Journal of Alzheimer's disease: JAD 01/2015; 43(3):797-807. DOI:10.3233/JAD-141356 · 4.15 Impact Factor
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    • "In this mouse strain, QC overexpression resulted in elevated pGlu- A␤ levels, whereas QC knock-out diminished – but not completely abolished – the formation of pGlu-A␤ peptides (Jawhar et al., 2011). This finding indicates that QC is critically involved in the process of pGlu-A␤ formation but that alternative mechanisms possibly acting via isoQC may also play a role. "
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    ABSTRACT: Glutaminyl cyclases (QCs) catalyze the formation of pyroglutamate (pGlu) from glutamine precursors at the N-terminus of a number of peptide hormones, neuropeptides and chemokines. This post-translational modification stabilizes these peptides, protects them from proteolytical degradation or is important for their biological activity. However, QC is also involved in a pathogenic pGlu modification of peptides accumulating in protein aggregation disorders such as Alzheimer's disease and familial Danish and familial British dementia. Its isoenzyme (isoQC) was shown to contribute to aspects of inflammation by pGlu-modifying and thereby stabilizing the monocyte chemoattractant protein CCL2. For the generation of respective animal models and for pharmacological treatment studies the characterization of the mouse strain and brain region-specific expression of QC and isoQC is indispensible. In order to address this issue, we used enzymatic activity assays and specific antibodies to detect both QC variants by immunohistochemistry in nine different mouse strains. Comparing different brain regions, the highest enzymatic QC/isoQC activity was detected in ventral brain, followed by cortex and hippocampus. Immunohistochemical stainings revealed that QC/isoQC activity in cortex mostly arises from isoQC expression. For most brain regions, the highest QC/isoQC activity was detected in C3H and FVB mice, whereas low QC/isoQC activity was present in CD1, SJL and C57 mice. Quantification of QC- and isoQC-immunoreactive cells by unbiased stereology revealed a higher abundance of isoQC- than of QC-immunoreactive neurons in Edinger-Westphal nucleus and in substantia nigra. In the locus coeruleus, however, there were comparable densities of QC- and of isoQC-immunoreactive neurons. These observations are of considerable importance with regard to the selection of appropriate mouse strains for the study of QC/isoQC relevance in mouse models of neurodegeneration and neuroinflammation and for the testing of therapeutical interventions in these models.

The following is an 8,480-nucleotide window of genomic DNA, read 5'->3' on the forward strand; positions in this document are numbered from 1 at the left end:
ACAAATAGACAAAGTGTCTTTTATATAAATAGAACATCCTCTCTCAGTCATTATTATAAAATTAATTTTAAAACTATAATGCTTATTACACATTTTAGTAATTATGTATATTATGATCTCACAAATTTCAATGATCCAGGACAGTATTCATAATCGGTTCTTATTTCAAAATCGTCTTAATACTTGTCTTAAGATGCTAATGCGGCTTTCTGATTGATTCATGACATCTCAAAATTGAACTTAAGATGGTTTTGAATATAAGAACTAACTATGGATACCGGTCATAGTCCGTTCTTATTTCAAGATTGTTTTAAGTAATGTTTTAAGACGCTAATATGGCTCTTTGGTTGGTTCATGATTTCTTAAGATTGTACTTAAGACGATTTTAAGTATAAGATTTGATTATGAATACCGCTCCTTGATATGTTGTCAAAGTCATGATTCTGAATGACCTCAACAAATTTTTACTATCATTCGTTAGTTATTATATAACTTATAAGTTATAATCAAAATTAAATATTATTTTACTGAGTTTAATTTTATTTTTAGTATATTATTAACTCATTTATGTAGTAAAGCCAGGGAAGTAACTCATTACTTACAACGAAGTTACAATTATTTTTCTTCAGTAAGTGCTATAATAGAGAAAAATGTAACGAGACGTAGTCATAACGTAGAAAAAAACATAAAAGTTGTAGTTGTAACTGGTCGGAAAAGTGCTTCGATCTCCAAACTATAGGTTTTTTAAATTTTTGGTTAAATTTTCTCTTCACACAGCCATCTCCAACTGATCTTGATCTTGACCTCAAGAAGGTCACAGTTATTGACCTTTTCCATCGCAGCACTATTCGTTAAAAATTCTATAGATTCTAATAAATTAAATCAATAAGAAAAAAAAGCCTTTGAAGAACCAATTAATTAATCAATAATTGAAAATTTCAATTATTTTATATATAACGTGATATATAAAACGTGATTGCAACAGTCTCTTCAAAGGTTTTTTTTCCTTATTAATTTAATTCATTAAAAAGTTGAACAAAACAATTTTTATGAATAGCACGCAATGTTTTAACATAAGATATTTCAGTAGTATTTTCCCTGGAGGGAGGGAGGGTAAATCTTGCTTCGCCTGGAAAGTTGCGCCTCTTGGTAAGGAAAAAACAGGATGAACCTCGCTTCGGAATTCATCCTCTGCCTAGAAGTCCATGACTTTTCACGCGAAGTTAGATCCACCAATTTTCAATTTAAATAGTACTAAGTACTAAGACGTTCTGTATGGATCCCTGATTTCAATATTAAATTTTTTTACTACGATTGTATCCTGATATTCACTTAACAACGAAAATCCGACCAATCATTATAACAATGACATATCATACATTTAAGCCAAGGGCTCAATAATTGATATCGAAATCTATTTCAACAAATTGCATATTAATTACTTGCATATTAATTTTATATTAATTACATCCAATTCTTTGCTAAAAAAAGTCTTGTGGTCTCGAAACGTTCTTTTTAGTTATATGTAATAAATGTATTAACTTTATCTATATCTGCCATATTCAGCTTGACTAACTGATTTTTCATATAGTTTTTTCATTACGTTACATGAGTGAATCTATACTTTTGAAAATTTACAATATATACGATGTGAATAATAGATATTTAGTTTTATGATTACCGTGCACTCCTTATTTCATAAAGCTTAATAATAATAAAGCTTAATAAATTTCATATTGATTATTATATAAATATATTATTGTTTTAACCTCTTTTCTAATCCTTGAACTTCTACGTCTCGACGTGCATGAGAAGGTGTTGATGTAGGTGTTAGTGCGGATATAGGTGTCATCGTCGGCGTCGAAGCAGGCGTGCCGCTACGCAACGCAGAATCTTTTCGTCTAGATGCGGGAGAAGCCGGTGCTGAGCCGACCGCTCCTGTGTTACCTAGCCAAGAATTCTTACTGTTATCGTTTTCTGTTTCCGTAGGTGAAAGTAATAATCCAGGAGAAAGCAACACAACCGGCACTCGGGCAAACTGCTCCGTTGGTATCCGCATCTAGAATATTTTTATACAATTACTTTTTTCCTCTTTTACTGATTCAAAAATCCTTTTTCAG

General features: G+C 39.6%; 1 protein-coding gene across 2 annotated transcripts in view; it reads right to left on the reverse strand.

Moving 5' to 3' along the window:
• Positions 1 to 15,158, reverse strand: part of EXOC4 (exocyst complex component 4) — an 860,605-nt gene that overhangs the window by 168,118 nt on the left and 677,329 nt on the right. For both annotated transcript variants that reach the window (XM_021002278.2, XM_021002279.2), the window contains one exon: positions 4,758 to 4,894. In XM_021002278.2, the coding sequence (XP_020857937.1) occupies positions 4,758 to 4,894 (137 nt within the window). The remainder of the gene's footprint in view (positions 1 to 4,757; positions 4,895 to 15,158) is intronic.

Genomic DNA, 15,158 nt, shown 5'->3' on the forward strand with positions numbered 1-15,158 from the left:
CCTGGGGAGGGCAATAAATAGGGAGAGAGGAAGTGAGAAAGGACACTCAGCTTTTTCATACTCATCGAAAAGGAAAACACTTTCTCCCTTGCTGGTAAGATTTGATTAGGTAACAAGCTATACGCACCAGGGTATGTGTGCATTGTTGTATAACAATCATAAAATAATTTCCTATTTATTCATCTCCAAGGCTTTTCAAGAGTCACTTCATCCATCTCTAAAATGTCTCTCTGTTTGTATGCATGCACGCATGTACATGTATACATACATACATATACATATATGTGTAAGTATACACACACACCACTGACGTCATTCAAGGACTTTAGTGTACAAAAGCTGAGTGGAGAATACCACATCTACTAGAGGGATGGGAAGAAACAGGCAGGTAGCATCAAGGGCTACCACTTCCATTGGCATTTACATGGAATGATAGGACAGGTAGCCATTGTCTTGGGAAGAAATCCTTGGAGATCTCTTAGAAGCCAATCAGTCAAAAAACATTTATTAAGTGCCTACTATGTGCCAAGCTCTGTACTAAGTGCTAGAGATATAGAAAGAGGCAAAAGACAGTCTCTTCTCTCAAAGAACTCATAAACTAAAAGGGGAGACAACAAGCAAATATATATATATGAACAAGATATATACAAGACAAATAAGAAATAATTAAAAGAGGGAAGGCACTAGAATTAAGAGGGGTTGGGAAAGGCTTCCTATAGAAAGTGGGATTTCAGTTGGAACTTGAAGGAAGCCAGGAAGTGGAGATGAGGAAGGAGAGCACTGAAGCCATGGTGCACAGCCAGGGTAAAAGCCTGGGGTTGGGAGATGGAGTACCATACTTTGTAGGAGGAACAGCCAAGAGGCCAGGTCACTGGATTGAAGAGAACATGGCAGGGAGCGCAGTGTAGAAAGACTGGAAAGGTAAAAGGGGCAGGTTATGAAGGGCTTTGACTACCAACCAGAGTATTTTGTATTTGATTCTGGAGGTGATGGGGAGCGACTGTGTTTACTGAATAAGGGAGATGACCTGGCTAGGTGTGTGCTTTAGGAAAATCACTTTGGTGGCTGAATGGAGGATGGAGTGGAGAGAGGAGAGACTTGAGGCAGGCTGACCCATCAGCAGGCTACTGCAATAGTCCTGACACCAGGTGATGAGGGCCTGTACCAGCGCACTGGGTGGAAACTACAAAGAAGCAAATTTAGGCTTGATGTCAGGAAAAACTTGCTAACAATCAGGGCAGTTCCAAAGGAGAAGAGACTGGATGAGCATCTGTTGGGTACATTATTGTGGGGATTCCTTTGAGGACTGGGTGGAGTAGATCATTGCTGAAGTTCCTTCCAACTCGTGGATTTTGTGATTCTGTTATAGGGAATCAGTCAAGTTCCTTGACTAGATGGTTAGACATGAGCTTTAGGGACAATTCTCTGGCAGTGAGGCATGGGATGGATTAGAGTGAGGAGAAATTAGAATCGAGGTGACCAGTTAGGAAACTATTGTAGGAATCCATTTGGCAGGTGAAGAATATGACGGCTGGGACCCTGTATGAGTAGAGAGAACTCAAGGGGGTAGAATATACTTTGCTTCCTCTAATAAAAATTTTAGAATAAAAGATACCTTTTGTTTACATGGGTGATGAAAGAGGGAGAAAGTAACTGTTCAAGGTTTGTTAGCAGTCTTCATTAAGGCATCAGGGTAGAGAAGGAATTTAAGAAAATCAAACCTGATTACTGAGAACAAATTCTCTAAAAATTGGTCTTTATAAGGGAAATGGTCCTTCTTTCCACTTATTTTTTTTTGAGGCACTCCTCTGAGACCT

International Journal of Developmental Neuroscience 05/2014; DOI:10.1016/j.ijdevneu.2014.05.008 · 2.58 Impact Factor